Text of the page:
RH: There’s a writer in Michigan, Thomas Lynch, who is actually a funeral director, but he’s primarily a poet. He has two books of essays, “The Undertaking” and “Bodies in Motion and at Rest.” These are very important to me, because he was working in the death industry and offered up his perspective in such a beautiful and lyrical way.
The other one that I love, just love, is Alison Bechtold’s “Fun Home,” her first graphic novel memoir. Her dad was a funeral director, and it’s a perfectly crafted memoir, a shining example.
MP: Bechtold’s book, and other writing I’ve seen from people working in that industry show how exposure to death can desensitize you, to a degree. But in your book, you show a heightened sensitively about the bodies as people.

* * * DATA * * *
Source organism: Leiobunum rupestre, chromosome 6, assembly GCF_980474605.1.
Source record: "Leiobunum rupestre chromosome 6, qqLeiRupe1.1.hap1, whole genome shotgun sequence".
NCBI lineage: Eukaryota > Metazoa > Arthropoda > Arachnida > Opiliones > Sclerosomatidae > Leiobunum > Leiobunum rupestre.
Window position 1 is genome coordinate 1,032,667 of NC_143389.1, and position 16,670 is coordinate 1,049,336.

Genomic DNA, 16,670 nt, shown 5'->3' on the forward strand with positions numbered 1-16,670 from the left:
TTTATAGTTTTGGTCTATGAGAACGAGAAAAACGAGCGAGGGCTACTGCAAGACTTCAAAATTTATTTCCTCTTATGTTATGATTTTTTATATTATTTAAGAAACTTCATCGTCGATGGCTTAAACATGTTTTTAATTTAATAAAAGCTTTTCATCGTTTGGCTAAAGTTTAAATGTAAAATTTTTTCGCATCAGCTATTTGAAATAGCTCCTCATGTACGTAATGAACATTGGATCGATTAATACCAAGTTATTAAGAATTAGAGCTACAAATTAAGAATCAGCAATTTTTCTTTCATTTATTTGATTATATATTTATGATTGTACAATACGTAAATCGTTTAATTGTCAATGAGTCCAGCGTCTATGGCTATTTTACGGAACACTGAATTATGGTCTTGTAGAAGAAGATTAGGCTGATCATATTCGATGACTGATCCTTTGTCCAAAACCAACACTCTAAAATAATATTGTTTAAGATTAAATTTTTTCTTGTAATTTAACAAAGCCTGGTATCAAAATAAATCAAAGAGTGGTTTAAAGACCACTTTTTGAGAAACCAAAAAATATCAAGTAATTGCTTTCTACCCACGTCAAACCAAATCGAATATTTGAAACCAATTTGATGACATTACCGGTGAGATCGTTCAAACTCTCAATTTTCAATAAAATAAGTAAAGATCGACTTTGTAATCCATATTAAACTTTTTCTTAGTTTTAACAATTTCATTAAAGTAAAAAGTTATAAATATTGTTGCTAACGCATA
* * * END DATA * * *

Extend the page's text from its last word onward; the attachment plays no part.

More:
RH: I think maybe that’s because we’re talking about a very small community. I learned quickly that these weren’t just anonymous people we were burying. They were neighbors, friends, family. One of the first burials I remember was my uncle’s. I was always encountering the survivors around town, and I always wondered how they were doing, were they sad? In a town that small, you can’t become desensitized because no one is anonymous.
MP: Waseca is Our Town.
RH: Right. Precisely.
MP: When you own dad died, you went through intense, life-shaping sadness. I expected you to be “better” at grieving than the rest of us, but that wasn’t really the case.
RH: Yeah. I thought being around death was grief. But it wasn’t really until processing all of this that I realized that death and grief are two different things. In Midwestern communities, people don’t want to talk about their emotions. So I felt ill prepared when it came to my own family, because I’d never really seen people deal with death, even though I saw it every day.